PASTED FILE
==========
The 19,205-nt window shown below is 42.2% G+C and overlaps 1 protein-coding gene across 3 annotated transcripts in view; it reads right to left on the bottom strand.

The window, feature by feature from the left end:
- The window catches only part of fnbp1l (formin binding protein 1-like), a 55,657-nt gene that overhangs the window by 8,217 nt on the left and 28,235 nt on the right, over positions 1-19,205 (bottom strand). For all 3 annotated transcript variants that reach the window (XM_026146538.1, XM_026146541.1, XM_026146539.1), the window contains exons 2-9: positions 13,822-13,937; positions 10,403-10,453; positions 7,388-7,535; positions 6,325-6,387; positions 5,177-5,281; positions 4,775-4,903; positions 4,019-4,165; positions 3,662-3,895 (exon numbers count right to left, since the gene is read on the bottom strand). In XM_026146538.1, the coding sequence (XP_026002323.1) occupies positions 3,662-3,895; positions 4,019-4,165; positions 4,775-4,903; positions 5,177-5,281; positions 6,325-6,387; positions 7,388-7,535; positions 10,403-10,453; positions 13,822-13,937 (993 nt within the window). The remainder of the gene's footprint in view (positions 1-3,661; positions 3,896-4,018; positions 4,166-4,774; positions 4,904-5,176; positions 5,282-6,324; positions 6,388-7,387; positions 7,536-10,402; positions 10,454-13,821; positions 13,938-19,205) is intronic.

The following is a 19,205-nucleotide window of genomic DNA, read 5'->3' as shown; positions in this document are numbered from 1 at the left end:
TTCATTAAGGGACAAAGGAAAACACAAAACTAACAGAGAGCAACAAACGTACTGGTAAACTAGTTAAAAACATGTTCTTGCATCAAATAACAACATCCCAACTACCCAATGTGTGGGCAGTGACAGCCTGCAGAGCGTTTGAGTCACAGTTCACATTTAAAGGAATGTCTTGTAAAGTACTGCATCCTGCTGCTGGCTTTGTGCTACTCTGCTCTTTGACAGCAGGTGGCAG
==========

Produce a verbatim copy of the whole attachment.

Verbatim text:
The 19,205-nt window shown below is 42.2% G+C and overlaps 1 protein-coding gene across 3 annotated transcripts in view; it reads right to left on the bottom strand.

The window, feature by feature from the left end:
- The window catches only part of fnbp1l (formin binding protein 1-like), a 55,657-nt gene that overhangs the window by 8,217 nt on the left and 28,235 nt on the right, over positions 1-19,205 (bottom strand). For all 3 annotated transcript variants that reach the window (XM_026146538.1, XM_026146541.1, XM_026146539.1), the window contains exons 2-9: positions 13,822-13,937; positions 10,403-10,453; positions 7,388-7,535; positions 6,325-6,387; positions 5,177-5,281; positions 4,775-4,903; positions 4,019-4,165; positions 3,662-3,895 (exon numbers count right to left, since the gene is read on the bottom strand). In XM_026146538.1, the coding sequence (XP_026002323.1) occupies positions 3,662-3,895; positions 4,019-4,165; positions 4,775-4,903; positions 5,177-5,281; positions 6,325-6,387; positions 7,388-7,535; positions 10,403-10,453; positions 13,822-13,937 (993 nt within the window). The remainder of the gene's footprint in view (positions 1-3,661; positions 3,896-4,018; positions 4,166-4,774; positions 4,904-5,176; positions 5,282-6,324; positions 6,388-7,387; positions 7,536-10,402; positions 10,454-13,821; positions 13,938-19,205) is intronic.

The following is a 19,205-nucleotide window of genomic DNA, read 5'->3' as shown; positions in this document are numbered from 1 at the left end:
TTCATTAAGGGACAAAGGAAAACACAAAACTAACAGAGAGCAACAAACGTACTGGTAAACTAGTTAAAAACATGTTCTTGCATCAAATAACAACATCCCAACTACCCAATGTGTGGGCAGTGACAGCCTGCAGAGCGTTTGAGTCACAGTTCACATTTAAAGGAATGTCTTGTAAAGTACTGCATCCTGCTGCTGGCTTTGTGCTACTCTGCTCTTTGACAGCAGGTGGCAG